Sleep architecture is altered in the presence of sleep disorders. Therefore, in the present work, we excluded subjects with suspected primary sleep disorders [36].

The design of our study does not allow us to determine whether sleep alterations can be considered secondary or whether they may be involved in influencing the risk of cognitive impairment in patients. The interaction between sleep alterations and neurodegeneration is complex and bidirectional [4, 9]. The presence of sleep disorders in subjects with cognitive impairment, regardless of their interpretation as primary or secondary conditions, deserves attention for the pathophysiological implications. A correct approach and early diagnosis of sleep alterations are relevant to managing subjects at risk of developing dementia. In this regard, an interesting aspect that emerges from our study concerns the fact that the administration of the PSQI, a validated scale to assess sleep quality in the last month, was not able to detect significant differences between CS and MCI. Due to the low sample size, we did not perform a specific analysis to assess whether there were any differences in the different components of the PSQI between the two groups of patients. The different results between PSQI and actigraphy may be due to several reasons. First, the two approaches allow the acquisition of different data. Actigraphy information is based on objective data provided over 7 days, whereas PSQI supports subjective data over 1 month.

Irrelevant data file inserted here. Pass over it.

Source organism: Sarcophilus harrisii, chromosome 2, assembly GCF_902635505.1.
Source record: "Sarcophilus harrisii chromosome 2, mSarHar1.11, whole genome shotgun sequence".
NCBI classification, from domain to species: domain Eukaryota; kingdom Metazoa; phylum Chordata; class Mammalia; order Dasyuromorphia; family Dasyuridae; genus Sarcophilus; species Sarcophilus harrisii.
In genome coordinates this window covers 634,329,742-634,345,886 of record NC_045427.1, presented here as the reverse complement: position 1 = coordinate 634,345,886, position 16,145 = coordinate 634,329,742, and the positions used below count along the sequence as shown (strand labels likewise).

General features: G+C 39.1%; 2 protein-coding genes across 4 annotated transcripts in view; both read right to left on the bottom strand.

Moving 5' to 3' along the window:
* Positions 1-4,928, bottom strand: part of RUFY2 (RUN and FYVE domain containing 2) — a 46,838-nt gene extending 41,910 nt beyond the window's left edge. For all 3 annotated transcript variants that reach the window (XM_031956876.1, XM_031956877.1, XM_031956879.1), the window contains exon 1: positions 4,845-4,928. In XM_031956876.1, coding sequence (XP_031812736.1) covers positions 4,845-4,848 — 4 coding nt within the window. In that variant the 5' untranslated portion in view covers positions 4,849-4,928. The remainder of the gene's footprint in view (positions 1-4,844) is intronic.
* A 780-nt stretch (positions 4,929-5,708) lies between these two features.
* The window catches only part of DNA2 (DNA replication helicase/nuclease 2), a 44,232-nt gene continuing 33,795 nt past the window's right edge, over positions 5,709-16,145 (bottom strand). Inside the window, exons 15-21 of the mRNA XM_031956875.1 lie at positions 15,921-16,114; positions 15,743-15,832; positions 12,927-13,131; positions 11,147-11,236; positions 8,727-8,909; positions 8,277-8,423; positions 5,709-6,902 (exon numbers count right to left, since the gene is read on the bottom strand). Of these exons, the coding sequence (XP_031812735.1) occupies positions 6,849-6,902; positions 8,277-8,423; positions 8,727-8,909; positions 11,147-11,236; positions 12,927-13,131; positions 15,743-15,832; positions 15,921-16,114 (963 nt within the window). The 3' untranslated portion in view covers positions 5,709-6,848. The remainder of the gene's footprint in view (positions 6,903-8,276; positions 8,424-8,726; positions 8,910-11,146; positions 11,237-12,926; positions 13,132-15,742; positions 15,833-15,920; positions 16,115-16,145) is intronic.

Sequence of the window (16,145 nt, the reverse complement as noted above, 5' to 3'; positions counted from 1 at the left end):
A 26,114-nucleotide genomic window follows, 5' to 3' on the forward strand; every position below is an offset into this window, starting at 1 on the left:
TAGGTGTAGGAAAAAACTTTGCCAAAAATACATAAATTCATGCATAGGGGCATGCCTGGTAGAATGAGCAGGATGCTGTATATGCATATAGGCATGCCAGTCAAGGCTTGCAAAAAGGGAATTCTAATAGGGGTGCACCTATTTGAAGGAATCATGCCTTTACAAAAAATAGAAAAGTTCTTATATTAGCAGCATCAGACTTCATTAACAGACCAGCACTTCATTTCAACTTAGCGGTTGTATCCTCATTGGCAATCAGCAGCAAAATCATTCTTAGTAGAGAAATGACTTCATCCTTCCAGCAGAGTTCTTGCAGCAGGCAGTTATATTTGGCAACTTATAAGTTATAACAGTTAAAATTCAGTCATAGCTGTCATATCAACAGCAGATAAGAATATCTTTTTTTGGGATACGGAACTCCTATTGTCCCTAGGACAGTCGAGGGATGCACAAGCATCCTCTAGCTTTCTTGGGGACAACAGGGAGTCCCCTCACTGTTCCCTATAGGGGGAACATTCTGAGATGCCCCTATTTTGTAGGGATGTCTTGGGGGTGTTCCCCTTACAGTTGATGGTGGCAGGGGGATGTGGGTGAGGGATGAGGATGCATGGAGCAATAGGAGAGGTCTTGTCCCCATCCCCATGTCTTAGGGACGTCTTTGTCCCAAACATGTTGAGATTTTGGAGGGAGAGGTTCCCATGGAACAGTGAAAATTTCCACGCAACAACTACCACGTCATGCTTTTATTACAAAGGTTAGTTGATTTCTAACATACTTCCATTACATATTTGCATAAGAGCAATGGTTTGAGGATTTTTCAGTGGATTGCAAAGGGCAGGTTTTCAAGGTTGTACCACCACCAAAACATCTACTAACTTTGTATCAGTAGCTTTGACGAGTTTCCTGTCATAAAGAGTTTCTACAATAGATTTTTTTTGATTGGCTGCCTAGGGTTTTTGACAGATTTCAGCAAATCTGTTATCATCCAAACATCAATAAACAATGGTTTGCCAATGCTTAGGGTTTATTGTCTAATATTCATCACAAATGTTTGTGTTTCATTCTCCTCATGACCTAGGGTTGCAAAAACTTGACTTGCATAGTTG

The advantage of providing objective data in a clinical setting where cognitive impairment may reduce the reliability of information based on patients’ ability to offer full cooperation is significant. Our data support the need to consider a multimodal approach in investigating sleep disorders in patients with cognitive impairment. Actigraphy seems to be a promising diagnostic approach for a fast, simple and widely available possibility to investigate and objectively detect sleep disorders, especially in the early stage of cognitive impairment. In agreement with our findings, the results of a recent survey of patients referred to a memory clinic showed that objective data supported by actigraphy are more reliable than self-reported information for assessing correlations between sleep disturbances and cognitive dysfunction [37]. Polysomnography remains the gold standard approach for definitive and accurate characterization of the sleep profile. Wider use of polysomnography is, however, limited for several reasons, including reduced patient compliance. In this regard, rapid screening with a more straightforward approach may be advantageous. Actigraphy, although mainly dedicated to the assessment of circadian rhythm alterations, providing reliable information on aspects related to the amount of sleep, could support the indication of the possibility of correcting parameters potentially implicated in the progression of cognitive impairment [10].